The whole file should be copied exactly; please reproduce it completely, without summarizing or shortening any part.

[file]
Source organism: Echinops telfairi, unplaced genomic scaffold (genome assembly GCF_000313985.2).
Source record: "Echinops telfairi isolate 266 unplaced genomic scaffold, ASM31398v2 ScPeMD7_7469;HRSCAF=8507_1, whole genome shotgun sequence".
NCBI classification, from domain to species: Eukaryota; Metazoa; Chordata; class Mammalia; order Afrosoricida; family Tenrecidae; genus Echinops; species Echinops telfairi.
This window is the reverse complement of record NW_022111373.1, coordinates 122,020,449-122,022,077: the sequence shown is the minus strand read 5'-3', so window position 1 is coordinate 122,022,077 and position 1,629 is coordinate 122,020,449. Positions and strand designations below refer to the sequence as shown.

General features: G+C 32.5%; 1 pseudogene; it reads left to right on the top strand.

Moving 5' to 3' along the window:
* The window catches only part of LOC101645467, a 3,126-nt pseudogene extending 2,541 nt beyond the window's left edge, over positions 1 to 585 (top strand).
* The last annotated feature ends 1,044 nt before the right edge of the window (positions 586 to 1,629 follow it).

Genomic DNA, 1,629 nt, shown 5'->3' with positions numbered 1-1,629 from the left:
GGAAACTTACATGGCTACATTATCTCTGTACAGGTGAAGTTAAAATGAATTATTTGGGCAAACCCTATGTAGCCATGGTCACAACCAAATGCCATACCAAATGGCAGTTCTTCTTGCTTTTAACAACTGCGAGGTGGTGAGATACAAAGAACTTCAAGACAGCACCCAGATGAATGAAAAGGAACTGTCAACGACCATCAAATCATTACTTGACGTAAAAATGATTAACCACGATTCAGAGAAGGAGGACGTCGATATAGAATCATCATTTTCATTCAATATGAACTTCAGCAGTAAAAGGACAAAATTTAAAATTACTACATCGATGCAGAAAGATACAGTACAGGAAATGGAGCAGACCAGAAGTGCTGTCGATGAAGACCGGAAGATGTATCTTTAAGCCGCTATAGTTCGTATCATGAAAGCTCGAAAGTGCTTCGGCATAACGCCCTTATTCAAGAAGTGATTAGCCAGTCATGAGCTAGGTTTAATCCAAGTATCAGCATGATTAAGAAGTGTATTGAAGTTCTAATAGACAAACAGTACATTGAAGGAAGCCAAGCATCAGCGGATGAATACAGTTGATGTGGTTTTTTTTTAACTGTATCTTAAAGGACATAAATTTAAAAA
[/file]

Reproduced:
Source organism: Echinops telfairi, unplaced genomic scaffold (genome assembly GCF_000313985.2).
Source record: "Echinops telfairi isolate 266 unplaced genomic scaffold, ASM31398v2 ScPeMD7_7469;HRSCAF=8507_1, whole genome shotgun sequence".
NCBI classification, from domain to species: Eukaryota; Metazoa; Chordata; class Mammalia; order Afrosoricida; family Tenrecidae; genus Echinops; species Echinops telfairi.
This window is the reverse complement of record NW_022111373.1, coordinates 122,020,449-122,022,077: the sequence shown is the minus strand read 5'-3', so window position 1 is coordinate 122,022,077 and position 1,629 is coordinate 122,020,449. Positions and strand designations below refer to the sequence as shown.

General features: G+C 32.5%; 1 pseudogene; it reads left to right on the top strand.

Moving 5' to 3' along the window:
* The window catches only part of LOC101645467, a 3,126-nt pseudogene extending 2,541 nt beyond the window's left edge, over positions 1 to 585 (top strand).
* The last annotated feature ends 1,044 nt before the right edge of the window (positions 586 to 1,629 follow it).

Genomic DNA, 1,629 nt, shown 5'->3' with positions numbered 1-1,629 from the left:
GGAAACTTACATGGCTACATTATCTCTGTACAGGTGAAGTTAAAATGAATTATTTGGGCAAACCCTATGTAGCCATGGTCACAACCAAATGCCATACCAAATGGCAGTTCTTCTTGCTTTTAACAACTGCGAGGTGGTGAGATACAAAGAACTTCAAGACAGCACCCAGATGAATGAAAAGGAACTGTCAACGACCATCAAATCATTACTTGACGTAAAAATGATTAACCACGATTCAGAGAAGGAGGACGTCGATATAGAATCATCATTTTCATTCAATATGAACTTCAGCAGTAAAAGGACAAAATTTAAAATTACTACATCGATGCAGAAAGATACAGTACAGGAAATGGAGCAGACCAGAAGTGCTGTCGATGAAGACCGGAAGATGTATCTTTAAGCCGCTATAGTTCGTATCATGAAAGCTCGAAAGTGCTTCGGCATAACGCCCTTATTCAAGAAGTGATTAGCCAGTCATGAGCTAGGTTTAATCCAAGTATCAGCATGATTAAGAAGTGTATTGAAGTTCTAATAGACAAACAGTACATTGAAGGAAGCCAAGCATCAGCGGATGAATACAGTTGATGTGGTTTTTTTTTAACTGTATCTTAAAGGACATAAATTTAAAAA